The Only Effective Marketing out there for a Craft Brewery
"Make sure you get your tickets now for the XXX BrewFest Extravaganza 2015!! They're going fast and you don't want to miss 75 breweries in one place!"
You've received this email before. In all likelihood you've recently gotten something like this in your inbox if you're remotely connected to the craft beer world. My quote above isn't meant to be a mockery...just a general summarization of how those emails are carefully worded to convey urgency and increase ticket sales.
Scaled out to a national level, brewfests seem to be a more common appearance than ever before. And it makes sense that this is happening. More people are interested in craft beer, and therefore, in our great capitalist society, we can sieze this opportunity for increased demand and create more opportunities for you to buy it. Let that idea ferment for a minute while we chat about something else quickly.
The idea that a craft brewery has to focus on "marketing" in order to be successful has been a centerpiece of industry thought for at least 20 years. Now more than ever, the ubiquity of craft beer has spurred enthusiasts and aspiring enthusiasts to come forth and discover the great products available from today's craft brewers. Over here at The Brew Enthusiast, we love it.
But...we think there's a small separation between the effectiveness of traditional marketing techniques and what effects the bottom line for most breweries. Marketing at a brewery, as we know it, is a combination of:
- Establishing a path to your customers and building awareness
- Outlining the voice and "brand" of a brewery - including design, packaging, beer nomenclature, etc.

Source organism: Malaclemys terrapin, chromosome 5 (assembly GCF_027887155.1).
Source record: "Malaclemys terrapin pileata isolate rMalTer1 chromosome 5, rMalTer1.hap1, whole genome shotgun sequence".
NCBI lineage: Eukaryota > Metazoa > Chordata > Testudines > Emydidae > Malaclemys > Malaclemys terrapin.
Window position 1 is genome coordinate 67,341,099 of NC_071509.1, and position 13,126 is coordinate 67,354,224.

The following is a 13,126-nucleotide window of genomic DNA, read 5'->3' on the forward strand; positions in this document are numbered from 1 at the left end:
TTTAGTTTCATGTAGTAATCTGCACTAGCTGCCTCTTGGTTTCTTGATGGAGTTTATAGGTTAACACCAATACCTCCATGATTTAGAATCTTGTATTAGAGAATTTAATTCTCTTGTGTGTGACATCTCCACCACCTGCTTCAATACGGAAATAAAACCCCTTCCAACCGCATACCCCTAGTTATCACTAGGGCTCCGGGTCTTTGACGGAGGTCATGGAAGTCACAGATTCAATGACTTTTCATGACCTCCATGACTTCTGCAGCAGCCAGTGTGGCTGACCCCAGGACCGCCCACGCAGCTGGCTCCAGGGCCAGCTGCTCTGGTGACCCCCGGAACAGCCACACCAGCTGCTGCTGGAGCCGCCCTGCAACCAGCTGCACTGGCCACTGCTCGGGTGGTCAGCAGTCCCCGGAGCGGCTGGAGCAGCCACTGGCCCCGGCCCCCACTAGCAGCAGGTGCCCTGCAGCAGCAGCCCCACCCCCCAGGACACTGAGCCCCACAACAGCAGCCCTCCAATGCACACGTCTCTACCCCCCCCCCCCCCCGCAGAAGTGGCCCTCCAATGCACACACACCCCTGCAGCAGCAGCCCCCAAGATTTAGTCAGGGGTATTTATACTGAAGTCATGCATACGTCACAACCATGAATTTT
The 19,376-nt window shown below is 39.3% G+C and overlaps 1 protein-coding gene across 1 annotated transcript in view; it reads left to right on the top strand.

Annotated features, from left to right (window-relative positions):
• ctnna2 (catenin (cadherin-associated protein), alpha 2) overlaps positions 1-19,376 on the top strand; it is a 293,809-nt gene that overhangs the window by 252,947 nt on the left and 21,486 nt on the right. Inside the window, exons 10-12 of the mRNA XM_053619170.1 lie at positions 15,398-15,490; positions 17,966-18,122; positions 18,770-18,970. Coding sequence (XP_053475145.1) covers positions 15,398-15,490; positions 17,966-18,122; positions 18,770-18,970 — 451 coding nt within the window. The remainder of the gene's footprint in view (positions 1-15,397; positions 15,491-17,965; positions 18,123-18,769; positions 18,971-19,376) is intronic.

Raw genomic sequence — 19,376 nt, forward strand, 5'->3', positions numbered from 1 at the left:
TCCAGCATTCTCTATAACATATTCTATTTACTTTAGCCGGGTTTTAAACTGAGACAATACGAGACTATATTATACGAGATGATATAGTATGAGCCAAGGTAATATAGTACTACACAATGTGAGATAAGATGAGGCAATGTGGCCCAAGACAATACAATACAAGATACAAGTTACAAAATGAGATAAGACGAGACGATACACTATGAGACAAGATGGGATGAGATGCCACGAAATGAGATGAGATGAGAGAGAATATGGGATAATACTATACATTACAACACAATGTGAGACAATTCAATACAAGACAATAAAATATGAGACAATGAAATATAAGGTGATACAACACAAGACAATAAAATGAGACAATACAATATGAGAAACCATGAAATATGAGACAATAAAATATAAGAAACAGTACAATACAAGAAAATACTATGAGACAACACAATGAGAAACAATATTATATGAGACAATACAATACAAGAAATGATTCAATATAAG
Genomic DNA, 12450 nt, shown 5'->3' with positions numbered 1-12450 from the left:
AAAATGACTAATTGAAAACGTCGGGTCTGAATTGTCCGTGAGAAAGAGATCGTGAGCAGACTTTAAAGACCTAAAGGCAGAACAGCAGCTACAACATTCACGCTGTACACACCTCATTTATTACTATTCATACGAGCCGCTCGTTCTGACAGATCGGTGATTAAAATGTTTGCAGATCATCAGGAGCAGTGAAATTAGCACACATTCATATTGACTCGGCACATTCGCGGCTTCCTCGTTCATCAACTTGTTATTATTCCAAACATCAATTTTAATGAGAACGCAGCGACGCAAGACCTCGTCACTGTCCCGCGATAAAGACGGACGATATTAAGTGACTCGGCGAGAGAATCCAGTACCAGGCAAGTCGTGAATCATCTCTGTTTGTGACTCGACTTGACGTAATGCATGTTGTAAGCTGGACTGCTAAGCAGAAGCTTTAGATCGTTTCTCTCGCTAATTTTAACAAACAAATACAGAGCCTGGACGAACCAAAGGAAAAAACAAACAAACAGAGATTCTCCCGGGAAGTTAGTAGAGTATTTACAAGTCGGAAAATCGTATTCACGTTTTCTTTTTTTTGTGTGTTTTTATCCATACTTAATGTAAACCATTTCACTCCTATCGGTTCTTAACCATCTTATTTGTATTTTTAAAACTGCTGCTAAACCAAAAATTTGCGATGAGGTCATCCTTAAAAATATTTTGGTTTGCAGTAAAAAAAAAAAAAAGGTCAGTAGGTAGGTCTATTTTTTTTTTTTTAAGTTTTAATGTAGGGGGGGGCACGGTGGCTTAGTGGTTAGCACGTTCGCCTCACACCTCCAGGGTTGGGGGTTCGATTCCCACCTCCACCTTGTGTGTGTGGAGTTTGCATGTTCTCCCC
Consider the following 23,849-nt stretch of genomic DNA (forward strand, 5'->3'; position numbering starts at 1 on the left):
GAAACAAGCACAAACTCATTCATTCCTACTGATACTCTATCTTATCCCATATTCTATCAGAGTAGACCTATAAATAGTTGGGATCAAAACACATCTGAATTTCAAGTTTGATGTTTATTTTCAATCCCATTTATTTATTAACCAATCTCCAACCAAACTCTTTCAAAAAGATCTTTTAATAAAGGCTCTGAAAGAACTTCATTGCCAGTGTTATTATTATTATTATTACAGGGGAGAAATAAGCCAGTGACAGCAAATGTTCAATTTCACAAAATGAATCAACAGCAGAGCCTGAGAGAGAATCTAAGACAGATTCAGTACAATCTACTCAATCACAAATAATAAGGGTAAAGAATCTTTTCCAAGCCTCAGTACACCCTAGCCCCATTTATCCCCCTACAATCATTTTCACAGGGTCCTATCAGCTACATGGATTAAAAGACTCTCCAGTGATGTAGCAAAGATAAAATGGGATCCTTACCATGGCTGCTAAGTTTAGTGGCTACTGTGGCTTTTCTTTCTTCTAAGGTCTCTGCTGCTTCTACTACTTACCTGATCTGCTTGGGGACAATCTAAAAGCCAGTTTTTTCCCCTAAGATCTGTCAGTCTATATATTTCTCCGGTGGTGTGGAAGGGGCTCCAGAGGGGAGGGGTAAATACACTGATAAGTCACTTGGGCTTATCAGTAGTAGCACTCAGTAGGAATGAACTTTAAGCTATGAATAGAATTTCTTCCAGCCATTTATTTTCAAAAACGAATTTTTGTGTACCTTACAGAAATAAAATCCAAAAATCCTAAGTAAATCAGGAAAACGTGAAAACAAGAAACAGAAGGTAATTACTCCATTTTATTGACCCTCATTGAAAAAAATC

- Being a relevant brewery in a digital age (nicely designed website, SEO, social media, etc)
- Setting the general tone and perception of what you want your customers to think about the beer and the company.
I glossed over a good chunk of the minutia, but I think that sums up most of the marketing activities. Now we come back to the brewfest. We're here and we're having a great time. We're trying new beers, discovering styles and flavors we love, and meeting a lot of awesome people. The breweries are happy to talk to you about their products. They have a whole story on how they got there, what makes their beer unique and interesting, and why you should try it. They are building a definitive report with you, their valued consumer.
And that conversation is the only thing that matters. Putting a face and a story to the brand is, in our opinion, a zillion times more effective than clever packaging, digital excellence, and the sweetest tap handle on the tower (those don't hurt, mind you).
As a seasoned brewery employee, I understand that brewfests get tired in a big way. Another afternoon of sampling out your flagship lager doesn't sound that rad, and frankly you'd rather go take a nap. But it's the only way to actually reach your consumer and build the awareness that the brewery needs to be successful. This is why brewery's employ a sales team. This is why that sales team goes to hundreds of these festivals...so you can talk to them, hear their story, and appreciate their beer on a distinctly human level. This is the marketing the grows a brewery. This is the only marketing that really matters.
And it just makes the industry that much better. A product built around good times, great people, and a good story can't possibly be uninteresting.
When's the last time you went to a management consulting festival and thought "this is the coolest!"?